Spring is in the air for pilots who lost jobs at Spanair
Updated: 2012-03-05 08:08
By Xin Dingding (China Daily)
BEIJING - A month after Spanish carrier Spanair SA filed for voluntary bankruptcy, Shen Wei, deputy general manager of Spring Airlines, hopped on a plane to Spain last week, hoping to recruit experienced pilots who had lost their jobs.
After holding interviews, he made offers to 30 foreign captains at once. He expects that some might start working as early as the second half of this year.
"The company will add seven to eight new planes to its fleet by next year, but our own pilots won't be qualified to become captains until 2015," he said. "Foreign pilots are a good supplement."
The Shanghai-based airline, with a fleet of 30 planes, already has 32 foreign captains among its 300 pilots.
As carriers in the United States and Europe struggle with sluggish economic conditions, downsizing staff or filing for bankruptcy, it's getting easier for Chinese airlines to find foreign pilots.
While Shen was in Spain, nine other Chinese airlines were recruiting pilots in the US. From Feb 20 to 28, two job fairs were held in Miami and a third one in Las Vegas, hosted by Wasinc International, a pilot recruiting company, and Pan Am International Flight Academy.
The fairs drew some 850 pilots from the US, Mexico, Europe and South America. More than 80 received provisional offers from Chinese carriers, said Robin Li, general manager of Wasinc International's branch in China.
"Many of the pilots who came to the job fairs are not unemployed. Some came because they are attracted by Chinese culture, but most came because they were worried about their current jobs," he said.
"It has happened to many pilots who lost a job in a downsizing and landed a second job, only to find the second employer soon filed for bankruptcy. They want a stable job, and China, with a surging economy, can provide such jobs," he said.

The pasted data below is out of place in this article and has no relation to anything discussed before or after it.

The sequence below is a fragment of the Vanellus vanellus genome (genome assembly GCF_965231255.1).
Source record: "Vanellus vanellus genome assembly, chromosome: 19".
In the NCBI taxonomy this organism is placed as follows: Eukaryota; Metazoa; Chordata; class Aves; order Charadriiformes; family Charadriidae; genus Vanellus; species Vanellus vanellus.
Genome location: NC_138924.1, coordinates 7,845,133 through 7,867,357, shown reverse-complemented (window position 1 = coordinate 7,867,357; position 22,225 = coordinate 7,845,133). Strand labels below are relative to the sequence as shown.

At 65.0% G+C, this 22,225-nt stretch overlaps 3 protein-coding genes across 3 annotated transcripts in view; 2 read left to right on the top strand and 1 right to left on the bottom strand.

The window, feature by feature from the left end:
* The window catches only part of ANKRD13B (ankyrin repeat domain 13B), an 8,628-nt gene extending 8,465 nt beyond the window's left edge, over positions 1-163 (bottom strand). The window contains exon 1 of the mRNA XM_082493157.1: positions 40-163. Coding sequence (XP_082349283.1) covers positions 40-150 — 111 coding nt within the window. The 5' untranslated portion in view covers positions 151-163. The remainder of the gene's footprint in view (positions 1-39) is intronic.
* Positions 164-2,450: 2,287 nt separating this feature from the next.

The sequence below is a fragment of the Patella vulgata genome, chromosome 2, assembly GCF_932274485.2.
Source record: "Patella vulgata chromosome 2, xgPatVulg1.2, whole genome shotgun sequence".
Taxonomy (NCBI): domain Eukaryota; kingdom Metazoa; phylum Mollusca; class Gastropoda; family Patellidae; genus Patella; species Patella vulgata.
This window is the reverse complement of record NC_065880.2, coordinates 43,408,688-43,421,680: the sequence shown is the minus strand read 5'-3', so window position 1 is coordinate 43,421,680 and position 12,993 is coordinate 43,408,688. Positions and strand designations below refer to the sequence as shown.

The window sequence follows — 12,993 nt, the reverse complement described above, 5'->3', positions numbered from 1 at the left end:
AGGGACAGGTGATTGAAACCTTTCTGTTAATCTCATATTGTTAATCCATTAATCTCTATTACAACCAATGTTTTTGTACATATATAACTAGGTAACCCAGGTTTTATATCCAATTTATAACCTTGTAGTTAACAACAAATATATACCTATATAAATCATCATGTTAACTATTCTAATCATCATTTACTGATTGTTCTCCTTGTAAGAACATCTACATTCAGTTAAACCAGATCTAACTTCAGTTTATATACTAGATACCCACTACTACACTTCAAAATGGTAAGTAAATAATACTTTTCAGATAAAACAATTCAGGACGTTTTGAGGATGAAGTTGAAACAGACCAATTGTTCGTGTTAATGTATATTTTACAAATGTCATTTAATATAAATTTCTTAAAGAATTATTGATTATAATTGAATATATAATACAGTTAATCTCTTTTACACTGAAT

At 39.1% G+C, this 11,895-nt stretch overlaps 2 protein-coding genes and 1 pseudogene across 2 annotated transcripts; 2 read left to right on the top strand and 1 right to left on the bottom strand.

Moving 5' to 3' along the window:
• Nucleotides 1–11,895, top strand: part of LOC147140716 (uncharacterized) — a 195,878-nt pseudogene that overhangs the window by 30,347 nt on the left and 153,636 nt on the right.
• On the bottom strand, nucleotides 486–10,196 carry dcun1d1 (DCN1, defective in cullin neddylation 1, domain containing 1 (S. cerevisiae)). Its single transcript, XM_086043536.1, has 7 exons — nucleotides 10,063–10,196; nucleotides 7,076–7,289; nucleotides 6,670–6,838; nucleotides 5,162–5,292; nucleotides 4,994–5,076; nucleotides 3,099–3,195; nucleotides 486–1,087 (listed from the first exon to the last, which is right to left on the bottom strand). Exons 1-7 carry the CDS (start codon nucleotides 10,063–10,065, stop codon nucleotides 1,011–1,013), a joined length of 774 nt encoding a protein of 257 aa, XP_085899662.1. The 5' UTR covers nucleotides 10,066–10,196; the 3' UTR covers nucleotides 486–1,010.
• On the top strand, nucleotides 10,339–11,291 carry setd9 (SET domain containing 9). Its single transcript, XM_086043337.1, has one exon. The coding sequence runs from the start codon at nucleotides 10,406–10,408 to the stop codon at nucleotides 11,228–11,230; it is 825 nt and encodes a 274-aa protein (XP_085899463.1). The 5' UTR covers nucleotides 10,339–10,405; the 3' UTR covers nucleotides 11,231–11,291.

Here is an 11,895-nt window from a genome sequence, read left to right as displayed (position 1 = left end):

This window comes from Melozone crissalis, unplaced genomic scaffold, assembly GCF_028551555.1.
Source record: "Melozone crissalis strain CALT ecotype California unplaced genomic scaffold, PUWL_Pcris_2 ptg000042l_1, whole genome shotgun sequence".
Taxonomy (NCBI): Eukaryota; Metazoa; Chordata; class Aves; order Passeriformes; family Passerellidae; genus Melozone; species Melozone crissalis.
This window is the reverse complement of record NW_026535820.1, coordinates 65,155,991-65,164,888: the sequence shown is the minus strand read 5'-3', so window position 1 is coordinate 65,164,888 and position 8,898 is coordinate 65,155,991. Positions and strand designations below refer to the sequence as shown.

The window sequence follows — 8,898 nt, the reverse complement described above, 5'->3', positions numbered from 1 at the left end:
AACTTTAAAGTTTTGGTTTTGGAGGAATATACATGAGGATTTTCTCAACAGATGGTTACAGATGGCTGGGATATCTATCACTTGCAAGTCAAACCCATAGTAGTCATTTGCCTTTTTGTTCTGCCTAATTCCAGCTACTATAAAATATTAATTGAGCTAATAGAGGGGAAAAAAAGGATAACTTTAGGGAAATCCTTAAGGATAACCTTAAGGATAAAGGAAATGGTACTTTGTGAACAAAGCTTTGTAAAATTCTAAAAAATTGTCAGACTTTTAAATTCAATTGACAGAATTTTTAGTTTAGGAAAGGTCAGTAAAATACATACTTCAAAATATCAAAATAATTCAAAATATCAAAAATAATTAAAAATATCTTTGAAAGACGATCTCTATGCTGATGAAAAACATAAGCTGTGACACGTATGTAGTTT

The Civil Aviation Administration of China has forecast that nationwide, the number of pilots will rise to 40,000 from 24,000 in the five years ending 2015, as the civil aviation fleet expands by 11 percent annually.
China Southern Airlines alone, which has China's biggest fleet of planes, is looking to hire 725 pilots this year, including 100 from overseas. It employs 4,400 pilots.
In contrast to the large demand, media reports said that only 2,000 people graduate from all kinds of pilot training colleges and programs.
Chinese airlines have been seeking foreign pilots to make up the gap since the early 2000s. Some 1,700 foreign pilots were working in the country as of November, accounting for more than 6 percent of all licensed pilots, according to CAAC.
At some airlines, the percentage of foreign captains among all pilots has reached 20 percent, Shen said.
He added, however, that hiring foreign pilots was only "a transitional solution" and airlines had to train more pilots in China.